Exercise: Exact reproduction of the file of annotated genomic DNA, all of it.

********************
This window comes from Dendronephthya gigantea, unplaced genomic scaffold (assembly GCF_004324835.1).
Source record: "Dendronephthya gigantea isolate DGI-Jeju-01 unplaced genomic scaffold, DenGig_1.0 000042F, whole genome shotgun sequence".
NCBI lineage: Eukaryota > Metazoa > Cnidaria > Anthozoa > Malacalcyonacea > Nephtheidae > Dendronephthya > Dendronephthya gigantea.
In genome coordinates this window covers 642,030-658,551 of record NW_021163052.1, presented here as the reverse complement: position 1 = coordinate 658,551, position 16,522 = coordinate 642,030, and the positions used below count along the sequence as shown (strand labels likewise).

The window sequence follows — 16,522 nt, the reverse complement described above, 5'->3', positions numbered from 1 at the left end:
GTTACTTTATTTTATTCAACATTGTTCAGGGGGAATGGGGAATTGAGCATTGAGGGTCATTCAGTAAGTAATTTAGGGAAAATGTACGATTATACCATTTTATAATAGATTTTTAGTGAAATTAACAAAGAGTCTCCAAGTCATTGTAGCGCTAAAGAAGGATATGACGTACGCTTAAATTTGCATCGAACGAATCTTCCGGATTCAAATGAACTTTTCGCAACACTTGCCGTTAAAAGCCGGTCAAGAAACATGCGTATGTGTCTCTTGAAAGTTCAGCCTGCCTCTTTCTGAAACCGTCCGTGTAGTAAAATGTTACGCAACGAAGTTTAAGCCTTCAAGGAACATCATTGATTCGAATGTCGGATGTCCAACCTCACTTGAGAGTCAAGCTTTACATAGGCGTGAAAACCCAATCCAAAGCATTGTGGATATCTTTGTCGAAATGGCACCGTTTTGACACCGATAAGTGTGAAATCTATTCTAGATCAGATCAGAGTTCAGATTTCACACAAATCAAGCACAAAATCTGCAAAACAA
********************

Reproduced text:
This window comes from Dendronephthya gigantea, unplaced genomic scaffold (assembly GCF_004324835.1).
Source record: "Dendronephthya gigantea isolate DGI-Jeju-01 unplaced genomic scaffold, DenGig_1.0 000042F, whole genome shotgun sequence".
NCBI lineage: Eukaryota > Metazoa > Cnidaria > Anthozoa > Malacalcyonacea > Nephtheidae > Dendronephthya > Dendronephthya gigantea.
In genome coordinates this window covers 642,030-658,551 of record NW_021163052.1, presented here as the reverse complement: position 1 = coordinate 658,551, position 16,522 = coordinate 642,030, and the positions used below count along the sequence as shown (strand labels likewise).

The window sequence follows — 16,522 nt, the reverse complement described above, 5'->3', positions numbered from 1 at the left end:
GTTACTTTATTTTATTCAACATTGTTCAGGGGGAATGGGGAATTGAGCATTGAGGGTCATTCAGTAAGTAATTTAGGGAAAATGTACGATTATACCATTTTATAATAGATTTTTAGTGAAATTAACAAAGAGTCTCCAAGTCATTGTAGCGCTAAAGAAGGATATGACGTACGCTTAAATTTGCATCGAACGAATCTTCCGGATTCAAATGAACTTTTCGCAACACTTGCCGTTAAAAGCCGGTCAAGAAACATGCGTATGTGTCTCTTGAAAGTTCAGCCTGCCTCTTTCTGAAACCGTCCGTGTAGTAAAATGTTACGCAACGAAGTTTAAGCCTTCAAGGAACATCATTGATTCGAATGTCGGATGTCCAACCTCACTTGAGAGTCAAGCTTTACATAGGCGTGAAAACCCAATCCAAAGCATTGTGGATATCTTTGTCGAAATGGCACCGTTTTGACACCGATAAGTGTGAAATCTATTCTAGATCAGATCAGAGTTCAGATTTCACACAAATCAAGCACAAAATCTGCAAAACAA